How are these tricked out Thinkpads selling so cheaply on Ebay?
October 18, 2013 1:14 AM   Subscribe

I'm thinking of getting a Lenovo Thinkpad x230 to replace my aging laptop and noticed that Ebay had sellers with seemingly good ratings offering machines with higher specs than you can get in the Lenovo store for much cheaper. Is this too good to be true?

e.g. machines with top-of-the line processors, 16GB RAM and 256GB SSDs for $1400 or under.

I gather they open up machines they buy and replace HDDs with SSDs and upgrade RAM from third party suppliers. Sounds fine to me in principle. I contacted one seller and they said they use Crucial RAM and Samsung SSDs, which are, to my knowledge, good suppliers.

But should I be running away screaming from the prospect of a $1000+ purchase from Ebay? Would I be to likely to get a box of rocks--or do the 1000s of good ratings these sellers have actually suggest that a purchase would likely be kosher? I mean, they claim the 1-year warranty would still be good and everything.

(I am an Ebay novice, so don't assume much knowledge on my part.)

(I am also open to suggestions that I should wait for Lenovo to have a final firesale on these after the release of their new x240s--which are way out of my price range at the moment, and seem to have come with some compromises, like non-upgradeability of RAM, that the current models don't have. If you have any other good Lenovo purchasing tips, please weigh in.)
posted by col_pogo to Computers & Internet (7 answers total) 7 users marked this as a favorite
 
These are often overstock or returned (but fairly new) units. And if they were built to order, it's not cost-effective to disassemble them and restock the parts, especially because there's a non-negligible chance that parts get damaged in the process. These are then unloaded via unofficial channels such as eBay or other auctioneers. Most likely legit.
posted by wutangclan at 2:37 AM on October 18, 2013


I am a constant buyer of thinkpads on eBay. most are ex-office with a low use history. I have not encountered any problems with any laptop I bought from eBay.
posted by parmanparman at 3:45 AM on October 18, 2013


Something to consider if a warranty is worth it for you. If you want a warranty, then you should be directly from Lenovo.

One of the reasons I love thinkpads is the amazing tech support. According to some tech support people I've worked with, laptops these days are often built with a higher rate of parts failure. Usually small things - a microphone that dies, shorter lifespan of various parts.

Then again, thinkpads probably among the easiest to self repair, if you have a little confidence/google instructions, and are willing to pay for parts.

If you do buy from Lenovo, check out additional discounts through your company/university, or with your credit card. Visa offers a discount, for instance. Plus, your credit card may offer extended warranty.
posted by troytroy at 5:24 AM on October 18, 2013


As long as you take your normal eBay precautions of checking feedback and engaging in a quick chat with the seller, you should be able to avoid common issues.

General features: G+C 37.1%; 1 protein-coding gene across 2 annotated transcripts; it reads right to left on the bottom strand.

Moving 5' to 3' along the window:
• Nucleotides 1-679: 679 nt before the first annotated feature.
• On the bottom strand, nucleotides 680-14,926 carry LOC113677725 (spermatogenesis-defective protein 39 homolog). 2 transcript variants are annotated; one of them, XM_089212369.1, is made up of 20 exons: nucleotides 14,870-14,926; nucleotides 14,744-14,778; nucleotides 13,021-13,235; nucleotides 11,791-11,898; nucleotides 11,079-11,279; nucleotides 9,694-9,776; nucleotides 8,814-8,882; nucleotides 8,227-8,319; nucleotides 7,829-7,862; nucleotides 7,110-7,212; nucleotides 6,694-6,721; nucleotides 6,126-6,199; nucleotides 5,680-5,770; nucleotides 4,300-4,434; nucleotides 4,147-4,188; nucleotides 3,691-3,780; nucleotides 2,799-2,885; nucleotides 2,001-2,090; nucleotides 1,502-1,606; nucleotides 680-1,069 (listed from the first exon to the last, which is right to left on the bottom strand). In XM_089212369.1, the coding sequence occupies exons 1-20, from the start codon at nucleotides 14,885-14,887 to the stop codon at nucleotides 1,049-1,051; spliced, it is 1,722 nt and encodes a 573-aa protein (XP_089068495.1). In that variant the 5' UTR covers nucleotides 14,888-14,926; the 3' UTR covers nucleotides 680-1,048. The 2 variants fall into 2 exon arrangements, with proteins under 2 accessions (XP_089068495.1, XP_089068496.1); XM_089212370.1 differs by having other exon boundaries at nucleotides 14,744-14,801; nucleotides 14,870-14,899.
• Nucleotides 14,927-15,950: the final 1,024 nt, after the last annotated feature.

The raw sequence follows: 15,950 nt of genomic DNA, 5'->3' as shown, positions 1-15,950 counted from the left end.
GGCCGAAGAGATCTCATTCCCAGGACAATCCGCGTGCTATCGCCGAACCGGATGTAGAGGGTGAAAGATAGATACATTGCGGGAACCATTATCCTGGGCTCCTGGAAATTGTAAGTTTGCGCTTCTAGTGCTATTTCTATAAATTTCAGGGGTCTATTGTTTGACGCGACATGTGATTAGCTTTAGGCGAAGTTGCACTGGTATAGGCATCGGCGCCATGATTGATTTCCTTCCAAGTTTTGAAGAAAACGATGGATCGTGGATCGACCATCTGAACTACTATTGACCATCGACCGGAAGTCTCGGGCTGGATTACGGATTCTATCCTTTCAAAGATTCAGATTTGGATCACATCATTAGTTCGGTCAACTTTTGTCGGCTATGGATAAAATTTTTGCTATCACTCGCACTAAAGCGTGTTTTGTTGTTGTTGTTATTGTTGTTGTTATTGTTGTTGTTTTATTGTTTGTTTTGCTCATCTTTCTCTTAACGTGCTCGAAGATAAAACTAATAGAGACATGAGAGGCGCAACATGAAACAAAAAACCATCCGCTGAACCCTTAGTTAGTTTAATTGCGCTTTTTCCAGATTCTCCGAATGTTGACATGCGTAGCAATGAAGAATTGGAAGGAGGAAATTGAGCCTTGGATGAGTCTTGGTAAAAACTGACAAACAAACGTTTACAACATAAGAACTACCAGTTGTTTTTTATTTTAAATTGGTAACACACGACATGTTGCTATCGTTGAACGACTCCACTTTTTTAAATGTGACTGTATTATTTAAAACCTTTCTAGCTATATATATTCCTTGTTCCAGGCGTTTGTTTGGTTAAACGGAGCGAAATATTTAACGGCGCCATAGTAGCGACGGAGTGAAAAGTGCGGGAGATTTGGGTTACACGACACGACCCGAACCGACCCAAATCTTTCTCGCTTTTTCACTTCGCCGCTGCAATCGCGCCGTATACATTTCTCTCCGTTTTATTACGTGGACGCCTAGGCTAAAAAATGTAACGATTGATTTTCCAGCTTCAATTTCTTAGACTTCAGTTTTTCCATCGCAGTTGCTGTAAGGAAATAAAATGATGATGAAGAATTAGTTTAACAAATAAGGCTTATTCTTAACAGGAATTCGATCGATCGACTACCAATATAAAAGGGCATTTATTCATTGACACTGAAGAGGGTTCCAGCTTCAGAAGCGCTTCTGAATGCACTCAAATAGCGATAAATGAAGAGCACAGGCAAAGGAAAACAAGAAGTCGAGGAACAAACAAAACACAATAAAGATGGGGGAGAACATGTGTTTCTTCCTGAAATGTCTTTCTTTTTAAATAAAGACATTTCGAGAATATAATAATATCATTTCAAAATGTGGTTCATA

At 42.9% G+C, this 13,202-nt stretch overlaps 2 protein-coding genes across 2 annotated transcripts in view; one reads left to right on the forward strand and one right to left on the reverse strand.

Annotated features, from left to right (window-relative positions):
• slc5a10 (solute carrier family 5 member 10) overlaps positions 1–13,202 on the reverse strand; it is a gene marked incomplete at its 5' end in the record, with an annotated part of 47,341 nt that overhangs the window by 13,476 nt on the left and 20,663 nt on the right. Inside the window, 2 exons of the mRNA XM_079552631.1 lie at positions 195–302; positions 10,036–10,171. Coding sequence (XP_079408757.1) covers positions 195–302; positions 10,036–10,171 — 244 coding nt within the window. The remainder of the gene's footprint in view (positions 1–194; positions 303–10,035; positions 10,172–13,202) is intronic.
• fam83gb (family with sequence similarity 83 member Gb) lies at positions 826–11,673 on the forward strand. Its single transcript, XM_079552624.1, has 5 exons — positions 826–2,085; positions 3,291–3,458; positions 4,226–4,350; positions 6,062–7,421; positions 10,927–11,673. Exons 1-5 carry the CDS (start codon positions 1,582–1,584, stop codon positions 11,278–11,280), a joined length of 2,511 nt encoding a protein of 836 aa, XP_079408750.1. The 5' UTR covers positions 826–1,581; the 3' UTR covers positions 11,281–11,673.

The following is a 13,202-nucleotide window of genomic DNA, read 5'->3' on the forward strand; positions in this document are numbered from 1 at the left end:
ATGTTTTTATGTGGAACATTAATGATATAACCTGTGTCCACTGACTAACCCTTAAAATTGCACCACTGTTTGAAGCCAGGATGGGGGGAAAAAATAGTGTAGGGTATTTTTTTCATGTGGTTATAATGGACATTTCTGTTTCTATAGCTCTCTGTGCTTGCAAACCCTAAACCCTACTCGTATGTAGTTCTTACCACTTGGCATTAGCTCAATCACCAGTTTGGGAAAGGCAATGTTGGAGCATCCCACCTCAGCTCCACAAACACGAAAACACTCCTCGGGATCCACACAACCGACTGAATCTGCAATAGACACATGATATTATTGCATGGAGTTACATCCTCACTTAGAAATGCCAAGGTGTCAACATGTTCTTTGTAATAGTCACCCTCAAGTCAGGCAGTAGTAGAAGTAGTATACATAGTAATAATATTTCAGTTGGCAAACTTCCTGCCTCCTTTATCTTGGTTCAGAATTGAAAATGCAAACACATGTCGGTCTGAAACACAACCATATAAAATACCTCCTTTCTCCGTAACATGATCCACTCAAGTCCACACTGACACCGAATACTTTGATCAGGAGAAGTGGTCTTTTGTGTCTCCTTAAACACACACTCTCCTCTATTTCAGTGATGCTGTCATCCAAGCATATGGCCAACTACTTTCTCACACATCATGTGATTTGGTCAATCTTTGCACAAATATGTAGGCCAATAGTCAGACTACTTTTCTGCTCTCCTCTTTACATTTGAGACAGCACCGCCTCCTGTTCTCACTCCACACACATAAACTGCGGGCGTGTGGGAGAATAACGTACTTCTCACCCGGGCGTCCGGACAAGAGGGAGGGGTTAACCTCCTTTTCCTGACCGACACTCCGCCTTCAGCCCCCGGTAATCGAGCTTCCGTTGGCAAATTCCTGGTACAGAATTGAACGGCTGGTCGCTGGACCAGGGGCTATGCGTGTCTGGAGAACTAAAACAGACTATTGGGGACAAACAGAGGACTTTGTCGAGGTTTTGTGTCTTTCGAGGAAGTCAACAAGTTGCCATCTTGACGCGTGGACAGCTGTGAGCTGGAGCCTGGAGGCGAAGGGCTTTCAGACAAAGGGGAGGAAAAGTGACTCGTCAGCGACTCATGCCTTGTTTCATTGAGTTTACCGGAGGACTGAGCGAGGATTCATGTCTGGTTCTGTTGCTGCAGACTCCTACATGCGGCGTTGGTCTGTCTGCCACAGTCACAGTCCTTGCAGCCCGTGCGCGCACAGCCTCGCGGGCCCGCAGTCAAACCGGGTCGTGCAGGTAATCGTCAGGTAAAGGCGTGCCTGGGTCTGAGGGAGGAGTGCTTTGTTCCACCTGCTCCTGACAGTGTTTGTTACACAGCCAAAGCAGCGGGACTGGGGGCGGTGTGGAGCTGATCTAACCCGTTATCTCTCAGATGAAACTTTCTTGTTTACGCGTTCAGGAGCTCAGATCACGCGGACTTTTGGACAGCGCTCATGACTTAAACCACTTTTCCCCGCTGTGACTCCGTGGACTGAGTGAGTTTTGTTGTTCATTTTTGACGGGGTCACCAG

You can also check on Lenovo's Outlet site where similar custom-configured units are listed. These are often the result of larger orders that got canceled after the units were built, or for leases that expired, that kind of thing. You get the same kind of warranty from Lenovo when purchasing through the Outlet. I haven't seen anything like the beast configuration you're mentioning, though. That's probably the particular eBay reseller's niche.
posted by odinsdream at 5:25 AM on October 18, 2013 [1 favorite]


Ebay seller ratings are a scam. I know for a fact (because it happened to me personally) that Ebay removes negative seller ratings. For example, Ebay removed my negative feedback of sellers that sold me (1) an obviously used item as new, (2) a different-than-advertised, less desirable model of an electronic item, (3) a different color than in the photo of a fashion item. For this reason, I avoid Ebay like the plaque. You just don't know what you'll get and there is no recourse.
posted by rada at 10:56 AM on October 18, 2013


I don't know about ordering from ebay, but I love the x230 I'm typing this on. Which I ordered directly from Lenovo. And it is dead easy to upgrade the RAM and to swap out the HDD (buying better RAM and a SSD elsewhere saved me about $500, and I got the SSD I wanted, not whatever they happened to have on hand). With the best i5 chip and wireless card, it was about $1200, about a year ago with a few years extended warranty. I decided against the i7 chip because reports from people who had done tests showed that it didn't give enough of a performance boost to justify the cost for my needs.

I'd totally buy another one from the Lenovo Outlet. I've had good luck with outlet stuff in general. Wouldn't buy from ebay. Ever.
posted by monopas at 2:59 PM on October 18, 2013


Lenovo offers an international warranty that is tied to the machine not the owner, so you don't need to buy direct from them in order to benefit from this. You can verify warranty status online so this is something you could do first to reassure yourself before buying a particular machine.
posted by JonB at 1:07 AM on October 19, 2013


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